The Academy of Nutrition and Dietetics has attempted to censor exposure of the junk food funding behind a candidate for its presidency. First the AND told a member to take down a tweet disclosing the candidate’s connections to industry. When that email was quoted in a blog post, multiple complaints were filed requesting that it be taken down. None of the efforts succeeded. In fact, these efforts backfired by drawing greater attention to the unholy alliance between nutritionists and the junk food industry.
The AND is currently conducting a national election to select its President-elect and other members of its Board of Directors. The leading presidential candidate is Neva Cochran. When Cochran is not being paid by the American Beverage Association to fight soda regulation, she consults for Monsanto and the Calorie Control Council. Her past clients include Coca-Cola, McDonald’s, the Corn Refiners Association, and KIND Snacks. Her only experience in the field is as a food industry consultant.
None of these corporations are listed in Cochran’s official candidate biography however. When AND member Anna Macnak, RDN, asked the AND about the lack of transparency, the AND replied that it would consider changing its policy for the next year.
Macnak took matters into her own hands by tweeting the following graphic on Jan. 26.
An AND official then emailed Macnak to ask her to remove the tweet, claiming,
Although both candidates are represented in your message, the information provided gives the appearance of a negative bias against Neva Cochran. For any member of the Academy, it is assumed the individual will follow guidelines that are put in place to ensure equity and fairness for all candidates on the ballot and respect for the Academy membership. Your cooperation in removing the message from Twitter and following the designated campaign procedures is appreciated.
Not only did AND fail to disclose Cochran’s junk food ties, but the association tried to stop Macnak from disclosing them herself. To her credit, Macnak refused to comply.
Then, Ninjas for Health founder Kyle Pfister exposed AND’s attempt to censor Macnak on his Medium.com blog. CrossFit Founder Greg Glassman linked to the article and tweeted that AND “tried to silence @annamacnakRDN for exposing @NevaRDLD’s junk food sponsors.”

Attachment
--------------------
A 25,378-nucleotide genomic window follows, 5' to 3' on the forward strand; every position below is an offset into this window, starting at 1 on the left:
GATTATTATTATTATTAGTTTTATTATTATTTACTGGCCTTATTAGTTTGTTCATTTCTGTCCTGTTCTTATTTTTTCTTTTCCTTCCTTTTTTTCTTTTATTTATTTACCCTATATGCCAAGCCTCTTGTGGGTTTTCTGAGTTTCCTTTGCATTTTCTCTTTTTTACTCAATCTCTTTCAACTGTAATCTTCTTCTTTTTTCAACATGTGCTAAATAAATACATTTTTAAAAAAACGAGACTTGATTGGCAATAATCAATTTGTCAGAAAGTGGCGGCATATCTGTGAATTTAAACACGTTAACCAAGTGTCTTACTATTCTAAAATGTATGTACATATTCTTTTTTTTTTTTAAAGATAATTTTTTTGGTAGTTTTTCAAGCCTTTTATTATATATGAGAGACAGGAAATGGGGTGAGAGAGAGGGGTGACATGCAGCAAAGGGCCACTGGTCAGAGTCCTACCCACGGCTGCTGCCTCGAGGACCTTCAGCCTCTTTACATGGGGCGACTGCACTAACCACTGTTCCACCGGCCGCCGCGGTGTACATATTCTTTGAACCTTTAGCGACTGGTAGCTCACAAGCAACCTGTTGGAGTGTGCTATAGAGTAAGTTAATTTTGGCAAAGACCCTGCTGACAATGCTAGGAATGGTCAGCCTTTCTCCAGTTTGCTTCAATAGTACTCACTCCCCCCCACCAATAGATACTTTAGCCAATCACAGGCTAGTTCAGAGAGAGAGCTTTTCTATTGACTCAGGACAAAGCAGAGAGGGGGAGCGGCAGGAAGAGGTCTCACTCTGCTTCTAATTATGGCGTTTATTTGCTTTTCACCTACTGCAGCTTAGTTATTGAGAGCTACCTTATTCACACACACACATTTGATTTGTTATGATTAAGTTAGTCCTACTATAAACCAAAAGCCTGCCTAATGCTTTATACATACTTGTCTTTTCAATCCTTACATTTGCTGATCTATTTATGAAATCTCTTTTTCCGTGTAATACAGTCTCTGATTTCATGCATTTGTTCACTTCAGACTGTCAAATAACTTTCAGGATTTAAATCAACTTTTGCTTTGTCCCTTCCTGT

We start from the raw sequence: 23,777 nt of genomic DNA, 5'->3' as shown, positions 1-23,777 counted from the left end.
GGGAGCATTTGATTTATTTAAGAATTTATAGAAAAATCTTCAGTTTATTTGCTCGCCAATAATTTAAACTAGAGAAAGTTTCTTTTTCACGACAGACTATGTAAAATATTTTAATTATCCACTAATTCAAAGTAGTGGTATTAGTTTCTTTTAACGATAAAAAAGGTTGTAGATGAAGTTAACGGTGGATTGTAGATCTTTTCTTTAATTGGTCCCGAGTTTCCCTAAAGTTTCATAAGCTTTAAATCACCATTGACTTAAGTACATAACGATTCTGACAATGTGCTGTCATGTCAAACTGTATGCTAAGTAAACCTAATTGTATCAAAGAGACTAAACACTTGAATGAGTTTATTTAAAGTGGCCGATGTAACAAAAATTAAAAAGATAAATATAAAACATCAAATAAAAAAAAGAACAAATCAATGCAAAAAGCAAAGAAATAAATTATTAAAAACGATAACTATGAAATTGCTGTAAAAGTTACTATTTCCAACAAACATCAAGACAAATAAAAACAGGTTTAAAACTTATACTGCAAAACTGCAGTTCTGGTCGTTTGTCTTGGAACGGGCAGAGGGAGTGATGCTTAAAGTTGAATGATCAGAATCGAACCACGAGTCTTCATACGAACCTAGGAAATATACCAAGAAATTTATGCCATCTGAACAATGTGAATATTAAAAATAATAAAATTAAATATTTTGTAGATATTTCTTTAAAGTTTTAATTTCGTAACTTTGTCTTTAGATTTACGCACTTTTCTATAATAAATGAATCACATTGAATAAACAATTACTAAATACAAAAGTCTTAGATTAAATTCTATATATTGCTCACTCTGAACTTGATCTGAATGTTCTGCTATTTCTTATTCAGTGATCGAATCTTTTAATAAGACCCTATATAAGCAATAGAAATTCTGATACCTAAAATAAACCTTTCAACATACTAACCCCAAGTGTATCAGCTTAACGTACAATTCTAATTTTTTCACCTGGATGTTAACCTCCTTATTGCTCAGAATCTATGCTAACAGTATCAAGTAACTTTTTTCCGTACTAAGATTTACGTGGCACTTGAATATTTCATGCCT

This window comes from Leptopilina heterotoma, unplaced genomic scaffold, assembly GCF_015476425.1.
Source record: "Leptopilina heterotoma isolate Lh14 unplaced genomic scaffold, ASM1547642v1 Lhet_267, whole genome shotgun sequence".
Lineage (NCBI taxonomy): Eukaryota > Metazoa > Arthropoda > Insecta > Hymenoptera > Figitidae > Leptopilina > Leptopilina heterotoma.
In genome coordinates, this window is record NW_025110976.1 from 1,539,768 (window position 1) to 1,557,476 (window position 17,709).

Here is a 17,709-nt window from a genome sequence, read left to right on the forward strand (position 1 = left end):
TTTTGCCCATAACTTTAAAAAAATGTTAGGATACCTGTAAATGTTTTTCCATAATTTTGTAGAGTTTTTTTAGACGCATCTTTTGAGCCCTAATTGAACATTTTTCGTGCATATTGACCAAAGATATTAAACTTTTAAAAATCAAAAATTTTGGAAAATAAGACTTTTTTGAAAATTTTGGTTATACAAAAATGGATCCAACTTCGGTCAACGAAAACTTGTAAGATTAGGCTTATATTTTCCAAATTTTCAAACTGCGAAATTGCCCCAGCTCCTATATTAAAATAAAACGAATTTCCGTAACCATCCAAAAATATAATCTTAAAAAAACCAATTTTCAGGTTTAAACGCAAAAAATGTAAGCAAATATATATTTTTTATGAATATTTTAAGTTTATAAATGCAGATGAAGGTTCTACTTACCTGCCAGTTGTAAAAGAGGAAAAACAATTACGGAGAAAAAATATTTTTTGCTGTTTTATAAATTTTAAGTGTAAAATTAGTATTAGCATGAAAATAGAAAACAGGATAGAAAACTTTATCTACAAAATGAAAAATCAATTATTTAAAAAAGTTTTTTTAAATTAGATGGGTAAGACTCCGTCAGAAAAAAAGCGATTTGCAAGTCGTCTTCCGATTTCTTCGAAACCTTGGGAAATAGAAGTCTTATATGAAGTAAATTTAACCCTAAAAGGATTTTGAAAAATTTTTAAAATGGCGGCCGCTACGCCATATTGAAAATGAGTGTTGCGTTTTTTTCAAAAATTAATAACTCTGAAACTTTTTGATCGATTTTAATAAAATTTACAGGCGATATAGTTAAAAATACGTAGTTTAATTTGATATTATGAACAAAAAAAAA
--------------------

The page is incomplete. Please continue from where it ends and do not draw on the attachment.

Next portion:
And registered dietitian Ashley Colpaart commented on Pfister’s article,
It is interesting to me that the Nominating Committee found the original post guilty of “us(ing) disparaging or negative comments against opposing candidates”. If that is truly the case, they just admitted that revealing Neva’s client list is, in fact, disparaging or sheds her in a negative light. Given the climate of the Academy, their intrenched corporate sponsorship woes over the years and their [failed] desire to create more “transparency”, I can’t see this playing out well. I’m glad I’m not a paying/voting member this year. Yuck.
Apparently AND was not happy with all the attention surrounding Neva Cochran and her corporate backers. Medium.com received multiple requests to delete the post. These requests claimed that Pfister had posted the private communications without consent. The only private communications in Pfister’s post came from the AND.
After talking with Pfister, Medium.com decided to keep his post up since the email he quoted came from an official AND spokesman.
Nonetheless, AND’s failed attempt at censorship may concern anyone who cares about free speech or food. As Pfister told us,
Censorship is yet another unethical industry tactic to hide their money’s influence and silence critics. This demonstrates how no health organization (researcher, non-profit, or dietician) with any interest in science and open, ethical discourse should accept industry funding. Underneath their glossy PR, the soda industry values their power and profits over transparency and truth.
This is not the first time nutritionists and dietitians have tried to suppress free speech about food. In 2012 the North Carolina Board of Dietetics/Nutrition tried to stop Paleo blogger Steve Cooksey from giving free advice on his blog. Cooksey fought back and won, with the help of the Institute for Justice.
Orthopedic surgeon Gary Fettke was not so lucky. The Australian is banned from speaking to his patients about food. When members of the Dietitians Association of Australia heard Fettke was advising his patients to cut back on sugar and other carbohydrates, they reported him to his professional body. As for South African Professor Tim Noakes, his fate remains in the balance. The president of the dietetics association in South Africa reported Noakes to his health professions council for tweeting that babies should be weaned onto low-carbohydrate diets. Noakes may lose his medical license as a result of this report.
In each case the nutritionists and dietitians tried to censor those who threatened the interests of junk food companies. We are not aware of a single instance where nutritionists tried to stop its members from advocating for the industry.
Voting continues through tonight (2/22), so if you are an AND member, please vote soon. This is a fateful election for the AND. Is the institution really interested in promoting public health or the interests of Coca-Cola and Pepsi?